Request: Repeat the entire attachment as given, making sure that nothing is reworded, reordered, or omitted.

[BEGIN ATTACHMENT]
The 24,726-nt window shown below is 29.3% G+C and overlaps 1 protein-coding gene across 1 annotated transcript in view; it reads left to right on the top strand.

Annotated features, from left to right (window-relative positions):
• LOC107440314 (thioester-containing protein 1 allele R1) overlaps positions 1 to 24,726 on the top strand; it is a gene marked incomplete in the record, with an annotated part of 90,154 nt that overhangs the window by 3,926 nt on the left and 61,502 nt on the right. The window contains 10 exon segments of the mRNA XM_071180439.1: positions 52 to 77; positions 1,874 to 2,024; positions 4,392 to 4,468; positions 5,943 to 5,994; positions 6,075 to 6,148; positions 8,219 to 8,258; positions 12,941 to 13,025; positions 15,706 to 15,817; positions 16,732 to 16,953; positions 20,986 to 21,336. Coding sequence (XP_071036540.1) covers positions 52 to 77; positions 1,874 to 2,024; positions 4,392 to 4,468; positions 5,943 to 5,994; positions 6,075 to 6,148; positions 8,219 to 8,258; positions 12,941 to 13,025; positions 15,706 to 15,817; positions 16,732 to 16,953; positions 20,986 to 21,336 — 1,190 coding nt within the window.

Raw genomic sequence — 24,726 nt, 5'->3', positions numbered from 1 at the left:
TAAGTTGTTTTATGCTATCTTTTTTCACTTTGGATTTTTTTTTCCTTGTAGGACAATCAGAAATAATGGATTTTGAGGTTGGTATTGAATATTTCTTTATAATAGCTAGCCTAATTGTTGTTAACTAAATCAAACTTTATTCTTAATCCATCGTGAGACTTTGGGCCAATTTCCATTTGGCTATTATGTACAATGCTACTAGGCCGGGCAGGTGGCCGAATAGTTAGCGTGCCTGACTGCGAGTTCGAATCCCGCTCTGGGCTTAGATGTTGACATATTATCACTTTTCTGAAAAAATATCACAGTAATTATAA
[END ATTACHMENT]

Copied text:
The 24,726-nt window shown below is 29.3% G+C and overlaps 1 protein-coding gene across 1 annotated transcript in view; it reads left to right on the top strand.

Annotated features, from left to right (window-relative positions):
• LOC107440314 (thioester-containing protein 1 allele R1) overlaps positions 1 to 24,726 on the top strand; it is a gene marked incomplete in the record, with an annotated part of 90,154 nt that overhangs the window by 3,926 nt on the left and 61,502 nt on the right. The window contains 10 exon segments of the mRNA XM_071180439.1: positions 52 to 77; positions 1,874 to 2,024; positions 4,392 to 4,468; positions 5,943 to 5,994; positions 6,075 to 6,148; positions 8,219 to 8,258; positions 12,941 to 13,025; positions 15,706 to 15,817; positions 16,732 to 16,953; positions 20,986 to 21,336. Coding sequence (XP_071036540.1) covers positions 52 to 77; positions 1,874 to 2,024; positions 4,392 to 4,468; positions 5,943 to 5,994; positions 6,075 to 6,148; positions 8,219 to 8,258; positions 12,941 to 13,025; positions 15,706 to 15,817; positions 16,732 to 16,953; positions 20,986 to 21,336 — 1,190 coding nt within the window.

Raw genomic sequence — 24,726 nt, 5'->3', positions numbered from 1 at the left:
TAAGTTGTTTTATGCTATCTTTTTTCACTTTGGATTTTTTTTTCCTTGTAGGACAATCAGAAATAATGGATTTTGAGGTTGGTATTGAATATTTCTTTATAATAGCTAGCCTAATTGTTGTTAACTAAATCAAACTTTATTCTTAATCCATCGTGAGACTTTGGGCCAATTTCCATTTGGCTATTATGTACAATGCTACTAGGCCGGGCAGGTGGCCGAATAGTTAGCGTGCCTGACTGCGAGTTCGAATCCCGCTCTGGGCTTAGATGTTGACATATTATCACTTTTCTGAAAAAATATCACAGTAATTATAA